GIS Dashboards

A reader of the Dashboard Spy newsletter wrote asking about the current state-of-the-art practices on incorporating GIS (Geographic Information Systems) and Geospatial techniques into business dashboards. The reader was concerned about the complexity of doing so because she remembered how clunky (and expensive!) GIS systems were when she last looked into them 20 years ago.

We’ve covered quite a few GIS-driven dashboards on this blog (see bottom of this post for some interesting articles.), but the best way to get a sense of what geographically-oriented dashboards can do is to jump right into a few GIS dashboard examples.

Start with this demo of a map-driven sales portal/dashboard from IDV Solutions using their visualfusion product. Here’s a couple of screenshots to give you a sense of how you can drive data views through manipulating maps. This dashboard uses Microsoft Virtual Earth technology to power the mapping.

Note that the demo uses the time honored Contoso company as an example!

GIS Dashboard Example

You use the right panel to toggle the view. When you click on “Details”, you get this next screenshot:

gis-driven sales dashboard

And here are some best-practices and commentary about selecting GIS-driven dashboards. It comes from an excellent article on emergency management and the emerging trend of non-expert systems. See Emergency Recovery and Dashboards.

GIS & Dashboards

Not suprisingly, GIS-driven dashboards are becoming more and more common. The folks at ESRI have even begun pitching their ArcGIS Explorer tools as a platform for developing GIS dashboards. I consider this a positive sign for the future of GIS in all types of organizations – for too long what we do in GIS has been difficult to communicate to the outside world, and that has begun to change with things like widely-accessible web mapping tools and decision support dashboards. If we are able to design systems that reduce the time and steps required to communicate what is known from GIS analysis to decision makers then it becomes possible to more efficiently address the emergency situation.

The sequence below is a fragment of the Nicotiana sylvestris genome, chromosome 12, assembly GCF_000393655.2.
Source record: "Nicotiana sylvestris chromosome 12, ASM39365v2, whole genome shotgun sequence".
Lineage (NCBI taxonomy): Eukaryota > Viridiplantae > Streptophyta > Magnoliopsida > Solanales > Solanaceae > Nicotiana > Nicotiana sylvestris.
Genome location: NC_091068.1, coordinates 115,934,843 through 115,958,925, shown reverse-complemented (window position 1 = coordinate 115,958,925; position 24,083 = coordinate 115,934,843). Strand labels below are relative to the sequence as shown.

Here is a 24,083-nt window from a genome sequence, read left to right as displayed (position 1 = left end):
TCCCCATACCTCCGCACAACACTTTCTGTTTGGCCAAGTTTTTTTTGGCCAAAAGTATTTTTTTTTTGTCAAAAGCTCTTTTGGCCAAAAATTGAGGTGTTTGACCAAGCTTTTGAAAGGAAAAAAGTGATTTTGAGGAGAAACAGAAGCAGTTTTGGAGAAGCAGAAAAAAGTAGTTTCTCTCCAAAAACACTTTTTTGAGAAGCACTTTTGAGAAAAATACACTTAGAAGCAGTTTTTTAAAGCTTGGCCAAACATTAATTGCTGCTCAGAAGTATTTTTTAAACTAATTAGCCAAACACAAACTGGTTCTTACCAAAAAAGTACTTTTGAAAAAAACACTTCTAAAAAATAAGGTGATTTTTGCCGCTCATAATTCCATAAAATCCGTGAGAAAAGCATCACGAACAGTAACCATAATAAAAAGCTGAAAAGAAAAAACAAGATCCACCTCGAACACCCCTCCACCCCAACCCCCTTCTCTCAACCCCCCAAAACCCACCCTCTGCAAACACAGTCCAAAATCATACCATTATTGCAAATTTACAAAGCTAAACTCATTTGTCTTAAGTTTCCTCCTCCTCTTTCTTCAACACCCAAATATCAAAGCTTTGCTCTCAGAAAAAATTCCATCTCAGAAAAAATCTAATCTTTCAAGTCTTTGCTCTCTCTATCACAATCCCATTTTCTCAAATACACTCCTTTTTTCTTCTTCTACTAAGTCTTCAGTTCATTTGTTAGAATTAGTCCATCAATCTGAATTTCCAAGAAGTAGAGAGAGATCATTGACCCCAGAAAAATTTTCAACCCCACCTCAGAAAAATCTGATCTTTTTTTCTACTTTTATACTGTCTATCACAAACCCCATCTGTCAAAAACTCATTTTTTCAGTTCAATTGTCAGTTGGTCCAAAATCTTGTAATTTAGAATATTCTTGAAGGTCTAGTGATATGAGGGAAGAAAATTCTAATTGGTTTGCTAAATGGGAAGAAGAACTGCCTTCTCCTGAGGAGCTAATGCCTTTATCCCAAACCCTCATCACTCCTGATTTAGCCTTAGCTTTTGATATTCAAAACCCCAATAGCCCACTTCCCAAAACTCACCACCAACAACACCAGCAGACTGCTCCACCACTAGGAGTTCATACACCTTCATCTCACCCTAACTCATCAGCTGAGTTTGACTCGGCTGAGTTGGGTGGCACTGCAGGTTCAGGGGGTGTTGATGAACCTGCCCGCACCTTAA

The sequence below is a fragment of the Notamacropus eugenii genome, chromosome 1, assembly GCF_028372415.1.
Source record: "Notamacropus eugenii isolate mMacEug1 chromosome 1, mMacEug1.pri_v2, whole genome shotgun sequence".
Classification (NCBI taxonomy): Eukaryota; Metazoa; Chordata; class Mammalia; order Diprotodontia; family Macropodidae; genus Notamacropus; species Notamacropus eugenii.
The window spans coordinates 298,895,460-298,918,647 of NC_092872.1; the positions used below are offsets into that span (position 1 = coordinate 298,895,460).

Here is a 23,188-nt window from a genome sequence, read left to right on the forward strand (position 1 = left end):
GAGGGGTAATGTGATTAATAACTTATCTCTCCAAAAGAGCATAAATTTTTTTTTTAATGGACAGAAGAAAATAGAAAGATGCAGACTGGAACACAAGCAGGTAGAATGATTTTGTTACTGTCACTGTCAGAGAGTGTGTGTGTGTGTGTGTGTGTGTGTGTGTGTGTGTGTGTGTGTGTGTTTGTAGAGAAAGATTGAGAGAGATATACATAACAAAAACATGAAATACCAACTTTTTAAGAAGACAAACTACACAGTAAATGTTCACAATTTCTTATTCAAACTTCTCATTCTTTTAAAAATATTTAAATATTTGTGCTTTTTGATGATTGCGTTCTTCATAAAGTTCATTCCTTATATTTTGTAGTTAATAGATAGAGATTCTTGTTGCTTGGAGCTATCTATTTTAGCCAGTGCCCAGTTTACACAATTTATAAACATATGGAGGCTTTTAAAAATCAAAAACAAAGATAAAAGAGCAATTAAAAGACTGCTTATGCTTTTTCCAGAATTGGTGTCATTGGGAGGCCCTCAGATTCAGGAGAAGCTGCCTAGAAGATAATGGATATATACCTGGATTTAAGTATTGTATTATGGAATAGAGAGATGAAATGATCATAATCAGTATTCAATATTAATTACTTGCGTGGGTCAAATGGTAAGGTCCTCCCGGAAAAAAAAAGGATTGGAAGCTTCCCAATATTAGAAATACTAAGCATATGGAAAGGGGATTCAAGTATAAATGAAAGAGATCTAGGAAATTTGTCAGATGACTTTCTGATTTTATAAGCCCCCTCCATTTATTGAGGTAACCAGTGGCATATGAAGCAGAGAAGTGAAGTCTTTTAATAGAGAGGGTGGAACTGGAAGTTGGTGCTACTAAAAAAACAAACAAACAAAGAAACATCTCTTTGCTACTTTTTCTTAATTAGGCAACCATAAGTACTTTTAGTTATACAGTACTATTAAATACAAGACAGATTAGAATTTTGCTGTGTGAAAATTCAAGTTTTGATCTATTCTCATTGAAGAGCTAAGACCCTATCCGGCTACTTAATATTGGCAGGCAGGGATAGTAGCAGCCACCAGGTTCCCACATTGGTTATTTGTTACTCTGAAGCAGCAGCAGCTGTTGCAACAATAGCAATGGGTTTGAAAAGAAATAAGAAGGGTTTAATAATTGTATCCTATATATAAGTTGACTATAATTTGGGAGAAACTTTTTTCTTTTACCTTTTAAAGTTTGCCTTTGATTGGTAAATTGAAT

Design criteria for GIS-enabled dashboards include:

  • The system must allow analysts to quickly customize the dashboard (for example, when conditions change, data sources are modified, etc…)
  • Dashboard tools and graphics must be readily understandable by decision makers who have no GIS training
  • Dashboards tools and graphics should focus on strategic objectives and the “big picture”

Snapshot of a hurricane monitoring dashboard developed by IDV Solutions.

 

SpatialKey is a project by Universal Mind intended to provide geographic visualization dashboards for a wide range of application areas. Their tools are very easy to work with and provide non-expert users with geographic and temporal analysis tools in a web-based setting. The best way to understand how powerful these tools are is to take a spin yourself – I recommend trying one of the crime data examples as they are the most relevant to what might be useful in an emergency management context.

 

SpatialKey offers very clever web mapping tools designed for non-experts to explore and analyze spatial data.

 
Here are some other Dashboards By Example posts about business dashboards with maps and gis functionality.

http://enterprise-dashboard.com/2009/04/17/visual-design-guidelines-for-geographical-data-visualization-dashboards/

http://enterprise-dashboard.com/2008/09/16/gmaps-plugin-for-xcelsius-dashboards/

http://enterprise-dashboard.com/2008/09/15/best-places-to-work-dashboard/

Tags: Mapping technology for business intelligence dashboards

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